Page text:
Why Was The MD-80 Called The Mad Dog?

Advertisement:

Having made its first flight in 1979, the McDonnell Douglas MD-80 went into service with launch customer Swissair in 1980. The aircraft, which was developed from the Douglas DC-9, became affectionately known as the Mad Dog. But how did it come to get its nickname?

MD-80
The MD-80 is affectionately known as the Mad Dog. Photo: Getty Images

The MD-80 Mad Dog

The McDonnell Douglas MD-80 was designed as a stretched version of the Douglas DC-9 and was originally designated as the DC-9 Super 80. It wasn’t until 1983 that it would be officially renamed as the MD-80. It is a narrowbody aircraft featuring twin Pratt & Whitney turbofan engines attached to the rear of the fuselage, a distinctive T-tail, and small and efficient wings.

Stay informed: Sign up for our daily aviation news digest.

The Mad Dog nickname came not only from its MD initials but also because it takes off like a rocket and makes a hell of a lot of noise. Unlike later automated planes, the Mad Dog also needs full hands-on attention from the pilot during takeoff and landing.

Another possible reason for the nickname was the availability of a notorious cheap American wine called MD 20/20. Popular with winos, it was commonly known as Mad Dog 20/20 because it gave you a mighty buzz for your money!

The MD-80 became a common sight across the skies as it became something of a workhorse on short-haul routes. If you lived close to an airport served by the Mad Dog, you’d certainly be aware of it taking off as it roared into the sky.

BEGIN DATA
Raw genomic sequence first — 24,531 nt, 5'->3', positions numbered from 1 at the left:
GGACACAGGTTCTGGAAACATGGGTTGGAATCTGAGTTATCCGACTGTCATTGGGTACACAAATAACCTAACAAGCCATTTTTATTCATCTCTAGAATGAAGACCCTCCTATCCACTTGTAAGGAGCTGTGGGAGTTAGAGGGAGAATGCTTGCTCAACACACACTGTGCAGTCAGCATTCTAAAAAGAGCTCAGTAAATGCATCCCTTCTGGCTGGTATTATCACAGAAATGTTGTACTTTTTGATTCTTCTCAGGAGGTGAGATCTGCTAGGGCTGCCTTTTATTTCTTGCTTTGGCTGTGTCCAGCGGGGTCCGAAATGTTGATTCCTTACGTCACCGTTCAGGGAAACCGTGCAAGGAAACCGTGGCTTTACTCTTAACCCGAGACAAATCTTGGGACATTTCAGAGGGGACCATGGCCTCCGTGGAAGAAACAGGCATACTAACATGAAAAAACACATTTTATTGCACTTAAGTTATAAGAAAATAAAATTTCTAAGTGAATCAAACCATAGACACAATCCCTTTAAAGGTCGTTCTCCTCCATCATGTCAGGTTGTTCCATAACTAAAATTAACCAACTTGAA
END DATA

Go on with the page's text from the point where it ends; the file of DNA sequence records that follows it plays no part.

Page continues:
Advertisement:
American Airlines MD-80
The MD-80s powerful and noisy takeoff helped it to gain its Mad Dog nickname. Photo: TxPoor via Flickr

The Mad Dog was no easy sell

Between its maiden flight in 1979 and the end of production in 1999, McDonnell Douglas, and later Boeing, built and delivered 1,191 MD-80s. It featured many technological advances, including two autonomous digital flight guidance computers, a glare shield-mounted flight guidance control panel, flight director, autothrottle, a thrust mode selection system, and an autoland system.

McDonnell Douglas had good initial orders from Europe. Launch customer Swissair ordered 15 aircraft, while Austrian Airlines took eight planes. However, apart from Pacific Southwest Airlines (PSA), no North American airline showed any interest in ordering the MD-80.

The main reason was that the Air Line Pilots Association (ALPA) insisted that the aircraft needed a crew of three pilots. This was despite the fact that the FAA had approved the Super 80 with a minimum crew of a pilot and co-pilot. Before confirming its order, even PSA had to convince its pilots’ union, which was not affiliated to ALPA.

Advertisement:
MD-80 Mad Dog
American Airlines and delta were finally convinced to take the controls of the Mad Dog. Photo: Don McCullough via Flickr

MD-80 sales finally take off

Between 1977 and 1982, McDonnell Douglas had only secured orders for 109 MD-80s. However, in 1982, the company launched an inspirational sales campaign, including a world tour taking in Europe, the Middle East, and Asia. It also used every trick in the book to convince American Airlines and Delta to place orders for the MD-80.

The manufacturer’s persistence eventually paid off. According to Planespotters.net, American airlines had owned 383 Mad dogs until their final retirement on September 4 last year. Delta, which had been the launch customer of the DC-9, ordered 165 MD-80s. Its final Mad Dog was retired on June 2.

The MD-80 is still flying over 40 years after its launch, but you might have to travel to some far-flung places to get onboard one of the iconic planes.

What are your experiences of the Mad Dog? Let us know in the comments.

Advertisement: